You won’t find many easy, comfortable shots in the marsh or timber
Shooting swift-flying ducks becomes much easier when you master the basics: incoming targets, crossers, overhead birds, and quartering angles. However, even round after round of skeet or sporting clays won’t teach you how to troubleshoot some of waterfowling’s unique — sometimes even laughable — shooting challenges.
Experience is the best instructor, of course, but most of us need some remedial help now and then. Consider these tips the next time you’re forced to overcome tricky duck shooting situations.
Your Buddy’s Blind
Ever go to a friend’s duck club and discover that his blind, albeit concealing and well-built, allows about one foot of space for you to stand and shoot? And then notice that you have to stand to see over the brush and bump your head every time the shot is called? Yeah, me, too. Basically, you have to bring your gun up and over the front of the blind before getting on target, which can cost you precious seconds and mess up your sight picture.
Solution: As soon as you settle into the blind, practice the stand, pre-mount, mount, and swing within the pesky confines of the blind. Try to commit it to muscle memory so you can pull it off quickly and in one fluid motion when birds are over the blocks.
The Mud Dilemma
Freelance hunters end up in some wild ducky areas, which often means they’re ankle-deep or even knee-deep in marsh muck. That prohibits you from shifting your feet or even turning and swinging naturally while shooting. And one off-balance round can leave you on your butt in the wet stuff.
Solution: First, try to find the best shooting platform available. Even a swath of relatively dry ground or a muskrat hut will allow more freedom. Otherwise, realize your dilemma and compensate for it while shooting. Try to pick incoming, overhead, or straight-ahead shots rather than severe left or right angles. Really focus on keeping your gun moving and following through.
I used to love my skiff. It’s big and even has stake holes, through which I can shove closet rods into the muck to keep everything stable. Still, depending on the depth of the water and muck, the skiff often ends up rocking back and forth, especially when my retriever is involved. That makes shooting tricky — especially during overhead shots, when it’s easy to lose your balance.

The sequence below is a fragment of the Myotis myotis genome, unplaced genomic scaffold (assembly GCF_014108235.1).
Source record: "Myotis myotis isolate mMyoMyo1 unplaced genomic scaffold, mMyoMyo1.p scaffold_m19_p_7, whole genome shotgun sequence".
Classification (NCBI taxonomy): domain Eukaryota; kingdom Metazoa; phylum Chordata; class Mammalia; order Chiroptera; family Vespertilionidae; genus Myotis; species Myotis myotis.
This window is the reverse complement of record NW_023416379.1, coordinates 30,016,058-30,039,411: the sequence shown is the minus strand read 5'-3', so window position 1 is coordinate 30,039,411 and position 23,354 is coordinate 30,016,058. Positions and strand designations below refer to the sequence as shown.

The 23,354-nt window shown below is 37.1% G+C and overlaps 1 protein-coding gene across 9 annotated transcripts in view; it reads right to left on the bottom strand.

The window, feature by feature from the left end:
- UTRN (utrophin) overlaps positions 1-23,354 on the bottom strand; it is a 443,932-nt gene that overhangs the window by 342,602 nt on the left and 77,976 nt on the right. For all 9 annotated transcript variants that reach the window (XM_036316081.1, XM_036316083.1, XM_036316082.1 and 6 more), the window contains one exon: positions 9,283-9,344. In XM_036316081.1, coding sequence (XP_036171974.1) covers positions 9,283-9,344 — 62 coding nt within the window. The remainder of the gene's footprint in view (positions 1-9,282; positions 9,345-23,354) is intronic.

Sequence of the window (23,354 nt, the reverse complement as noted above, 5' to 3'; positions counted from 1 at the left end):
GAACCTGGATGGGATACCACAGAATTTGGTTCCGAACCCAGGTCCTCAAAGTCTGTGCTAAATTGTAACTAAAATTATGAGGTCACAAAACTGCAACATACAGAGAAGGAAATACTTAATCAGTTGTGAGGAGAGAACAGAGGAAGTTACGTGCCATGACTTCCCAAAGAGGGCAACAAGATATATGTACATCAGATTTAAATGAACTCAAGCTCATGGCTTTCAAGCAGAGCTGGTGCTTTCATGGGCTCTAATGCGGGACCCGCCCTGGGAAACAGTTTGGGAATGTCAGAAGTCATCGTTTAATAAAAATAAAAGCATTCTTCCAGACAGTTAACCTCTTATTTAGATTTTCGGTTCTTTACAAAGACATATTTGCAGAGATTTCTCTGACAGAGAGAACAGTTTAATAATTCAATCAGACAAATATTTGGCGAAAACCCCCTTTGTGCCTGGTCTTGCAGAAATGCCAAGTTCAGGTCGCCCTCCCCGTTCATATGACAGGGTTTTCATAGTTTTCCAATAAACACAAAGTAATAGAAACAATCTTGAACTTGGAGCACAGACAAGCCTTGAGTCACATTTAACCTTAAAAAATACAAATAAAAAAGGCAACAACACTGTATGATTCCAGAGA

Solution: Much like shooting while knee-deep in muck, you must compensate for wobbly platforms while standing and shooting. Focus first on balance and stability, making sure your weight is evenly distributed. Keep your knees slightly bent. After you’re stable, focus on the shot.
Layout Blind or Boat
Field blinds and layout boats give hunters unbelievable concealment in cover-challenged environments, such as cut ag fields or open water. But the problem with shooting while lying on your back is… well, you’re lying on your back. When the shot is called, you must execute a swift situp and bring your gun to the target. Also, remember that your lower body is locked, so you can’t move your feet or shift left or right. For right-handed shooters, that’s not a big deal for shots from about 9 to 1 o’clock. But you’ll quickly realize your movement limitations when you try to swing to 2 or 3 o’clock on a streaking bluebill. (Spoiler alert: It doesn't work.)
Solution: First, position your blind and decoys so you’ll encounter more of those makeable 9 to 1 o’clock shots. Second, practice sitting up and mounting your gun on swinging on targets while seated. Strive to memorize that motion. Last, realize your limitations, and don’t get caught up in trying poke-and-hope shots 90 degrees to your right (assuming you’re right-handed). If everything is working that day, you’ll get plenty of easier opportunities.
Realtree waterfowl editor Brian Lovett has been an obsessive duck and goose hunter for more than 30 years, chasing his passion on the Dakota prairies and the marshes and open water of his home state of Wisconsin. He's been a writer and editor in the outdoors industry since 1991.